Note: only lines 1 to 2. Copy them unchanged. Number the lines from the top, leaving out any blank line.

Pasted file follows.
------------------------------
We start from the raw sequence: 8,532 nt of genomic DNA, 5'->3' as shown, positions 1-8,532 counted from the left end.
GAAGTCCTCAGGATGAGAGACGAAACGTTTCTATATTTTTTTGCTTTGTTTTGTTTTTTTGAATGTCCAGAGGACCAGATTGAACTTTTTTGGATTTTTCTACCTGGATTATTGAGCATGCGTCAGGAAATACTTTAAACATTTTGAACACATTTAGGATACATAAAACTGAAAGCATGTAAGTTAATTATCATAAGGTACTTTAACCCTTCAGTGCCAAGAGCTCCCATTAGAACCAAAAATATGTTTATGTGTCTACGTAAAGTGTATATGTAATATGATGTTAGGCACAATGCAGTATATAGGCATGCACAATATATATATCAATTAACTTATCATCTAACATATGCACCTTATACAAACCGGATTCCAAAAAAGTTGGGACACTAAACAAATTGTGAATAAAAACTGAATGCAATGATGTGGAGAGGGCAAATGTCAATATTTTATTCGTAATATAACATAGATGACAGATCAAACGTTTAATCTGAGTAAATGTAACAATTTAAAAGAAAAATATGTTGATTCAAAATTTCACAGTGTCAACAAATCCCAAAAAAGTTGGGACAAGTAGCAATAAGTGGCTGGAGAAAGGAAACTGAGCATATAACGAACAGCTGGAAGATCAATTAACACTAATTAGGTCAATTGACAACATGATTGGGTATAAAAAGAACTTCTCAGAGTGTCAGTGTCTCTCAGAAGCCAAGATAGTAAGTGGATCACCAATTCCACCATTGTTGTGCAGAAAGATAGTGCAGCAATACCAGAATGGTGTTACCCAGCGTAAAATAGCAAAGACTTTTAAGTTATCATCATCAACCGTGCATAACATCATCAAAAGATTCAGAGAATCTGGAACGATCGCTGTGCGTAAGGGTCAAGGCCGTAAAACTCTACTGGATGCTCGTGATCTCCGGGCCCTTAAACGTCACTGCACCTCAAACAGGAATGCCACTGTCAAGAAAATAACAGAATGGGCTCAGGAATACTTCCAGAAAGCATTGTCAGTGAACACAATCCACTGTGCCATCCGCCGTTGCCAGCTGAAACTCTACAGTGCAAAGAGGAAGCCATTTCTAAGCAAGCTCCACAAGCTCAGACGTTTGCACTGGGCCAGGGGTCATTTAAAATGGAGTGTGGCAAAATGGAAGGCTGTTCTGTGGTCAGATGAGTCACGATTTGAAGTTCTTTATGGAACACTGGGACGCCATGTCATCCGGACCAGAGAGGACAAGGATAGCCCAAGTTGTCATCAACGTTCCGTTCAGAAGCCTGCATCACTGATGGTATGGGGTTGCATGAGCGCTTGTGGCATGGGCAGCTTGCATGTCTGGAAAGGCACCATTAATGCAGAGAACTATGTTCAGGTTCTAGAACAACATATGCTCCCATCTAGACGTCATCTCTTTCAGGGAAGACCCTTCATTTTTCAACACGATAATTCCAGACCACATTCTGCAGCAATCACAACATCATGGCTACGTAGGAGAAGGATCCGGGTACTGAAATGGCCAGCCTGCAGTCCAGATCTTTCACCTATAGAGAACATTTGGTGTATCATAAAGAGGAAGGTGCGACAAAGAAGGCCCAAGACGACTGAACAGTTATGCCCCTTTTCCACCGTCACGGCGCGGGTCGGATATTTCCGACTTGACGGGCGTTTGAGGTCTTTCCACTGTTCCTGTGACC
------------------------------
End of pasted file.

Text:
We start from the raw sequence: 8,532 nt of genomic DNA, 5'->3' as shown, positions 1-8,532 counted from the left end.
GAAGTCCTCAGGATGAGAGACGAAACGTTTCTATATTTTTTTGCTTTGTTTTGTTTTTTTGAATGTCCAGAGGACCAGATTGAACTTTTTTGGATTTTTCTACCTGGATTATTGAGCATGCGTCAGGAAATACTTTAAACATTTTGAACACATTTAGGATACATAAAACTGAAAGCATGTAAGTTAATTATCATAAGGTACTTTAACCCTTCAGTGCCAAGAGCTCCCATTAGAACCAAAAATATGTTTATGTGTCTACGTAAAGTGTATATGTAATATGATGTTAGGCACAATGCAGTATATAGGCATGCACAATATATATATCAATTAACTTATCATCTAACATATGCACCTTATACAAACCGGATTCCAAAAAAGTTGGGACACTAAACAAATTGTGAATAAAAACTGAATGCAATGATGTGGAGAGGGCAAATGTCAATATTTTATTCGTAATATAACATAGATGACAGATCAAACGTTTAATCTGAGTAAATGTAACAATTTAAAAGAAAAATATGTTGATTCAAAATTTCACAGTGTCAACAAATCCCAAAAAAGTTGGGACAAGTAGCAATAAGTGGCTGGAGAAAGGAAACTGAGCATATAACGAACAGCTGGAAGATCAATTAACACTAATTAGGTCAATTGACAACATGATTGGGTATAAAAAGAACTTCTCAGAGTGTCAGTGTCTCTCAGAAGCCAAGATAGTAAGTGGATCACCAATTCCACCATTGTTGTGCAGAAAGATAGTGCAGCAATACCAGAATGGTGTTACCCAGCGTAAAATAGCAAAGACTTTTAAGTTATCATCATCAACCGTGCATAACATCATCAAAAGATTCAGAGAATCTGGAACGATCGCTGTGCGTAAGGGTCAAGGCCGTAAAACTCTACTGGATGCTCGTGATCTCCGGGCCCTTAAACGTCACTGCACCTCAAACAGGAATGCCACTGTCAAGAAAATAACAGAATGGGCTCAGGAATACTTCCAGAAAGCATTGTCAGTGAACACAATCCACTGTGCCATCCGCCGTTGCCAGCTGAAACTCTACAGTGCAAAGAGGAAGCCATTTCTAAGCAAGCTCCACAAGCTCAGACGTTTGCACTGGGCCAGGGGTCATTTAAAATGGAGTGTGGCAAAATGGAAGGCTGTTCTGTGGTCAGATGAGTCACGATTTGAAGTTCTTTATGGAACACTGGGACGCCATGTCATCCGGACCAGAGAGGACAAGGATAGCCCAAGTTGTCATCAACGTTCCGTTCAGAAGCCTGCATCACTGATGGTATGGGGTTGCATGAGCGCTTGTGGCATGGGCAGCTTGCATGTCTGGAAAGGCACCATTAATGCAGAGAACTATGTTCAGGTTCTAGAACAACATATGCTCCCATCTAGACGTCATCTCTTTCAGGGAAGACCCTTCATTTTTCAACACGATAATTCCAGACCACATTCTGCAGCAATCACAACATCATGGCTACGTAGGAGAAGGATCCGGGTACTGAAATGGCCAGCCTGCAGTCCAGATCTTTCACCTATAGAGAACATTTGGTGTATCATAAAGAGGAAGGTGCGACAAAGAAGGCCCAAGACGACTGAACAGTTATGCCCCTTTTCCACCGTCACGGCGCGGGTCGGATATTTCCGACTTGACGGGCGTTTGAGGTCTTTCCACTGTTCCTGTGACC